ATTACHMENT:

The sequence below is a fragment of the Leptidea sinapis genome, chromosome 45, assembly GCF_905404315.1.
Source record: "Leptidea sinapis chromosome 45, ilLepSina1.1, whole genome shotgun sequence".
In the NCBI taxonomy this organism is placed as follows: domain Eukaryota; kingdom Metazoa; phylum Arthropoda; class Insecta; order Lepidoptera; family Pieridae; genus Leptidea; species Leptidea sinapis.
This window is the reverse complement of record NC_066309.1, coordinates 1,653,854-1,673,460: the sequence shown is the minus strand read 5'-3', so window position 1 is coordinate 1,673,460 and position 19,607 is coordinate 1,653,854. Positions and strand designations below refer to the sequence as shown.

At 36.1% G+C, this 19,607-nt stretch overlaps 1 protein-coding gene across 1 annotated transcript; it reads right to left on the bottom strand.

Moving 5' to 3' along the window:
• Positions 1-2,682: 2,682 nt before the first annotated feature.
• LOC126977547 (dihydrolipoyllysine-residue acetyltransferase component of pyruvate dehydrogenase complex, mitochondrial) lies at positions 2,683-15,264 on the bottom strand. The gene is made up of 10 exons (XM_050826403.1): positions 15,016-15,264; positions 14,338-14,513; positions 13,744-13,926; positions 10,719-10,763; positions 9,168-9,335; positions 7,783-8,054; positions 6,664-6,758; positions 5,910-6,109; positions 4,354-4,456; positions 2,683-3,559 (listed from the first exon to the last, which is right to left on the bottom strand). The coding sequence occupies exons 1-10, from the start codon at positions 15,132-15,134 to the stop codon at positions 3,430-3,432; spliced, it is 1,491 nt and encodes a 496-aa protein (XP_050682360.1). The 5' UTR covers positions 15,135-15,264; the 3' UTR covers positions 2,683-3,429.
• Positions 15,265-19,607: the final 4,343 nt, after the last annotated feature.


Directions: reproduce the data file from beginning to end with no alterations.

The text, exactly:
The sequence below is a fragment of the Leptidea sinapis genome, chromosome 45, assembly GCF_905404315.1.
Source record: "Leptidea sinapis chromosome 45, ilLepSina1.1, whole genome shotgun sequence".
In the NCBI taxonomy this organism is placed as follows: domain Eukaryota; kingdom Metazoa; phylum Arthropoda; class Insecta; order Lepidoptera; family Pieridae; genus Leptidea; species Leptidea sinapis.
This window is the reverse complement of record NC_066309.1, coordinates 1,653,854-1,673,460: the sequence shown is the minus strand read 5'-3', so window position 1 is coordinate 1,673,460 and position 19,607 is coordinate 1,653,854. Positions and strand designations below refer to the sequence as shown.

At 36.1% G+C, this 19,607-nt stretch overlaps 1 protein-coding gene across 1 annotated transcript; it reads right to left on the bottom strand.

Moving 5' to 3' along the window:
• Positions 1-2,682: 2,682 nt before the first annotated feature.
• LOC126977547 (dihydrolipoyllysine-residue acetyltransferase component of pyruvate dehydrogenase complex, mitochondrial) lies at positions 2,683-15,264 on the bottom strand. The gene is made up of 10 exons (XM_050826403.1): positions 15,016-15,264; positions 14,338-14,513; positions 13,744-13,926; positions 10,719-10,763; positions 9,168-9,335; positions 7,783-8,054; positions 6,664-6,758; positions 5,910-6,109; positions 4,354-4,456; positions 2,683-3,559 (listed from the first exon to the last, which is right to left on the bottom strand). The coding sequence occupies exons 1-10, from the start codon at positions 15,132-15,134 to the stop codon at positions 3,430-3,432; spliced, it is 1,491 nt and encodes a 496-aa protein (XP_050682360.1). The 5' UTR covers positions 15,135-15,264; the 3' UTR covers positions 2,683-3,429.
• Positions 15,265-19,607: the final 4,343 nt, after the last annotated feature.